Jim McShane wrote:
Peter W wrote:
Audio tubes produced today would be laughed right into the trash if foisted on the public 50 years ago.
A good reason to pay the freight and purchase such tubes as that GZ37 where possible, practical, and available.
Excuse me - but your blanket statement is incorrect IMHO and is insulting to people who use and enjoy current production tubes.
There is no current production tube directly comparable to the GZ37. But that doesn't mean all current tubes are "trash". And a good number are widely perceived to be sonicaly every bit as good or better than the old stock. The Genalex KT series power tubes come to mind as a good example.
There are also new production tubes that can really take a pounding - the EL84M Sovtek is just one example. The 6922 EH is another.
I believe you are doing a disservice to consumers of what is written here by making those statements.
Yes, the GZ37 is a hell of a tube. No, modern tubes are not all trash.
I gave myself some time to answer this.
Given my genuine respect for you as one of the few entirely ethical and legitimate tube purveyors on the planet today, and as an expert on the species, please understand my position. I will illustrate by two anecdotes first.
a) I have a Dynaco ST70 date-stamped 1963 that I have owned and used since the late 1990s. I purchased it from a private individual who retired from the record (as in vinyl) business. He purchased it as a kit, built it, and ran it 6 days per week in his store until he closed. Then, it sat in a closet for about 10 years before I purchased it at a house-sale. He was moving to points south. He claims it had the original tubes then (see below), and it has the same now. They test at 30+% over minimum on my Hickok 539B. They are within 6% for plate current as well. I would SWAG that those tubes have well over 30,000 hours on them. And still lots of getter-flash. Tubes are Siemens thin-man EL34s. Which suggest that they are replacements as they are not Dynaco-branded. So, I am splitting the difference between the 80,000+ hours that the pure math would support, and my use, and being conservative.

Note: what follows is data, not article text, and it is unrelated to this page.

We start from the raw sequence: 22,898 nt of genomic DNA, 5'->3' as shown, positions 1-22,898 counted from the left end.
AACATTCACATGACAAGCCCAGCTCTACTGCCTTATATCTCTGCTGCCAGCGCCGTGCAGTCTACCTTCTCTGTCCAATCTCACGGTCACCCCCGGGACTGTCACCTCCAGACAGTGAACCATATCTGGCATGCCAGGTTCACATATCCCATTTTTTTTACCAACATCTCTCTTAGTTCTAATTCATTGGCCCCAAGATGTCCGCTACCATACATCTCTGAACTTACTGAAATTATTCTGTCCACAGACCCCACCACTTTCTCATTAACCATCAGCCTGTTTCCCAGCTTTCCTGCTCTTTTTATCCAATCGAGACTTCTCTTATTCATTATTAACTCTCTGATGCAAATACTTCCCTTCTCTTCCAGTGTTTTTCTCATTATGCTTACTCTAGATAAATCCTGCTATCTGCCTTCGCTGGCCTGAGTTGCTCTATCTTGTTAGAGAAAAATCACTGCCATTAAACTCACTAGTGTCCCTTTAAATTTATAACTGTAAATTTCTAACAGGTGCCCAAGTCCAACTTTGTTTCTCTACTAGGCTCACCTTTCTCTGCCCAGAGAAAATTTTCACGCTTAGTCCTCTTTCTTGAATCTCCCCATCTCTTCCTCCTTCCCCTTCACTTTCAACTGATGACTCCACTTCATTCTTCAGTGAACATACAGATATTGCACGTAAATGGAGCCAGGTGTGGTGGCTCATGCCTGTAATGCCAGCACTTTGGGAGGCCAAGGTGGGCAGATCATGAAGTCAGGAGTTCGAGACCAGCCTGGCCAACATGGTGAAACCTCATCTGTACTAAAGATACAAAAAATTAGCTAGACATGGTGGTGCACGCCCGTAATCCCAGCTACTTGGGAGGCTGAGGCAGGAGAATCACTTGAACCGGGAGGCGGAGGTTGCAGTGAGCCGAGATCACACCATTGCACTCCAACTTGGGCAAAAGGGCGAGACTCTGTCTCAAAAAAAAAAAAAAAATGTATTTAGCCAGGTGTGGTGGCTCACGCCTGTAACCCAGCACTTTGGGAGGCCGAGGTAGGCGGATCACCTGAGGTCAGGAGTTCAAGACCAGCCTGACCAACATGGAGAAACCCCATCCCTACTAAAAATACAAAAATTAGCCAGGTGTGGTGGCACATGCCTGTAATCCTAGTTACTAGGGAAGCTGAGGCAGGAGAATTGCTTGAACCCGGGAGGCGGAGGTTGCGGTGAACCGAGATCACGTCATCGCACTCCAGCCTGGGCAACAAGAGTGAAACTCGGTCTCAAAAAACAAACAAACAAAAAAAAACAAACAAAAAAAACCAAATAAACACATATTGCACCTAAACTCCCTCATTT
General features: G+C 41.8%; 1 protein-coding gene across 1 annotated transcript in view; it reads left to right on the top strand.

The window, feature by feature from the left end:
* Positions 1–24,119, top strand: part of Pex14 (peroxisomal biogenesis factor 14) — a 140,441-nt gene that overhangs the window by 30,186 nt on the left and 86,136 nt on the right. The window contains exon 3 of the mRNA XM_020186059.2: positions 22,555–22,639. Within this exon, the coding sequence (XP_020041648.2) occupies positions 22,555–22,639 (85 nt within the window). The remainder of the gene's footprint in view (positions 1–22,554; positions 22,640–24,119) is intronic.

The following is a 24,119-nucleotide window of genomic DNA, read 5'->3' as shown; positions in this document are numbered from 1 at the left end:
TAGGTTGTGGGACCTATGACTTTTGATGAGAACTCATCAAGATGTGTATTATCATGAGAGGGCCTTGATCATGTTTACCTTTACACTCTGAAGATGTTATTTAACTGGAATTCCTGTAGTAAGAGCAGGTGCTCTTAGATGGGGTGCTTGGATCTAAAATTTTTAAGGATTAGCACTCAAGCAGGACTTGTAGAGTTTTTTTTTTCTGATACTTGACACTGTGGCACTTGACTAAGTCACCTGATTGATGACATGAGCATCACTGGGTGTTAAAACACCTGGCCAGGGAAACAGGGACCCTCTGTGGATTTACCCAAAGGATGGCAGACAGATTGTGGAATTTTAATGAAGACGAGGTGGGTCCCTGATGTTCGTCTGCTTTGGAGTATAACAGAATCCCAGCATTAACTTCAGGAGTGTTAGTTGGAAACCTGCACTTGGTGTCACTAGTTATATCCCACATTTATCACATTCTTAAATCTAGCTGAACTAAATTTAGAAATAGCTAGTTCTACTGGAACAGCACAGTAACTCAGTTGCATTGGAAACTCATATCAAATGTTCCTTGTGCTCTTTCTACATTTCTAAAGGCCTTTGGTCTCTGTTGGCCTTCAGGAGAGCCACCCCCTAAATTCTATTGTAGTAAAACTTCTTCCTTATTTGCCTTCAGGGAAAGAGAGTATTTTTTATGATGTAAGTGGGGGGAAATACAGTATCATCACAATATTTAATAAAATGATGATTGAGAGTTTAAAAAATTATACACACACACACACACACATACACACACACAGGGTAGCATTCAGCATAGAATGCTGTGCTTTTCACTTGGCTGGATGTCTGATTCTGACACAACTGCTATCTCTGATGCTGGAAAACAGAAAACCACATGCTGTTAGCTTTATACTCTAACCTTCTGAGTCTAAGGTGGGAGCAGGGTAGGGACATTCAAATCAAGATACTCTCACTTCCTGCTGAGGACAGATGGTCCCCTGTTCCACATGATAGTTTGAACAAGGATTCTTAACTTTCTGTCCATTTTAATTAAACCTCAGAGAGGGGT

b) I have a Scott LK150 with all-GE 6550s. I traded for this device in 2004 from a collector in Michigan who lusted after a radio I had and had two of the above. He built it from-new, also in 1963, and replaced the OEM tubes in 1970 with the incumbents. He suggested about 20,000 hours, I have added about 10,000 hours. Those tube test about 20% over-minimum on the same tester, and are within 4% for plate current.
Now, there have been a LOT of complaints on recent-production Tung-Sol branded tubes.
Various other brands are getting mixed reviews.
Many here are experiencing short-life/multiple failures of various brands.
Those three actualities simply did not exist 'back in the day'. There was little to choose between branded tubes sold in branded boxes. Sure, IRC and off-brand tubes selling culls and seconds were a mixed bag, but when a box was marked RCA or GE or Tung-Sol or Mullard, or Telefunken, there was a near-certainty that it contained a good tube, well made, and with good longevity.
Not so much today. What is produced today would, very likely, turn up as seconds or culls by the majors. I was once in a Sylvania factory (no longer active, but the building it was in), that contained over 100,000 square feet on three floors in the main building, ran 24/7 at its peak and put out quite specifically millions of tubes in any given year, of hundreds of different types. That sort of broad and deep production simply does not happen today, nor does the level of quality control exist that would support such an endeavor. So, we get the bad Tung-Sols, and spotty quality elsewhere and so forth.
It is not that there are NO good tubes. But it is no longer possible to go down to the corner drug-store and be dead-certain that the tube purchased there would be a good one. As it once was.